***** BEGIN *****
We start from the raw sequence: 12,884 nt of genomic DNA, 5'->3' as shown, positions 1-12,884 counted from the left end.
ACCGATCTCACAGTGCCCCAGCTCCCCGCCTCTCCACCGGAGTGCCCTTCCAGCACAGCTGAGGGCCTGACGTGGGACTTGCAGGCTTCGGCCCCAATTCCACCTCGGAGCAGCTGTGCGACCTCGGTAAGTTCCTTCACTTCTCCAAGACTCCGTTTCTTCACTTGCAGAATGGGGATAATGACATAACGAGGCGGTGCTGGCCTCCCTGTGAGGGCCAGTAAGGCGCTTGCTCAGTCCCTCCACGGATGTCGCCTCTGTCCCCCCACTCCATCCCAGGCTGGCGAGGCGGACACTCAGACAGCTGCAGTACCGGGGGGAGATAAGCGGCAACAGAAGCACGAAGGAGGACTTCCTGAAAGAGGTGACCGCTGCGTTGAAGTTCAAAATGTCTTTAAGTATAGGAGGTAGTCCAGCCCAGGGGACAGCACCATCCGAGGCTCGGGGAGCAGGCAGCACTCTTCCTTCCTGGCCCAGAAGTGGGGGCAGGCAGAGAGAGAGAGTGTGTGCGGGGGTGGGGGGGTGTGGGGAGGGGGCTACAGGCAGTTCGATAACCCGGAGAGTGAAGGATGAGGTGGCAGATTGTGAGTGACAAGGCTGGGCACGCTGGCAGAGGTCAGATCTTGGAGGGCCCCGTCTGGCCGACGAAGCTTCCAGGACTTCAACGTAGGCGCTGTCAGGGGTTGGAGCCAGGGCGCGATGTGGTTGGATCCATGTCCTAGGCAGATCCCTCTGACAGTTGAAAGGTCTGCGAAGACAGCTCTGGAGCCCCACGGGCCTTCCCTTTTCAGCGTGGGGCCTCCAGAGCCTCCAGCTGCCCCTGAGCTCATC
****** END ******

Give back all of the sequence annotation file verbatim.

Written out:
We start from the raw sequence: 12,884 nt of genomic DNA, 5'->3' as shown, positions 1-12,884 counted from the left end.
ACCGATCTCACAGTGCCCCAGCTCCCCGCCTCTCCACCGGAGTGCCCTTCCAGCACAGCTGAGGGCCTGACGTGGGACTTGCAGGCTTCGGCCCCAATTCCACCTCGGAGCAGCTGTGCGACCTCGGTAAGTTCCTTCACTTCTCCAAGACTCCGTTTCTTCACTTGCAGAATGGGGATAATGACATAACGAGGCGGTGCTGGCCTCCCTGTGAGGGCCAGTAAGGCGCTTGCTCAGTCCCTCCACGGATGTCGCCTCTGTCCCCCCACTCCATCCCAGGCTGGCGAGGCGGACACTCAGACAGCTGCAGTACCGGGGGGAGATAAGCGGCAACAGAAGCACGAAGGAGGACTTCCTGAAAGAGGTGACCGCTGCGTTGAAGTTCAAAATGTCTTTAAGTATAGGAGGTAGTCCAGCCCAGGGGACAGCACCATCCGAGGCTCGGGGAGCAGGCAGCACTCTTCCTTCCTGGCCCAGAAGTGGGGGCAGGCAGAGAGAGAGAGTGTGTGCGGGGGTGGGGGGGTGTGGGGAGGGGGCTACAGGCAGTTCGATAACCCGGAGAGTGAAGGATGAGGTGGCAGATTGTGAGTGACAAGGCTGGGCACGCTGGCAGAGGTCAGATCTTGGAGGGCCCCGTCTGGCCGACGAAGCTTCCAGGACTTCAACGTAGGCGCTGTCAGGGGTTGGAGCCAGGGCGCGATGTGGTTGGATCCATGTCCTAGGCAGATCCCTCTGACAGTTGAAAGGTCTGCGAAGACAGCTCTGGAGCCCCACGGGCCTTCCCTTTTCAGCGTGGGGCCTCCAGAGCCTCCAGCTGCCCCTGAGCTCATC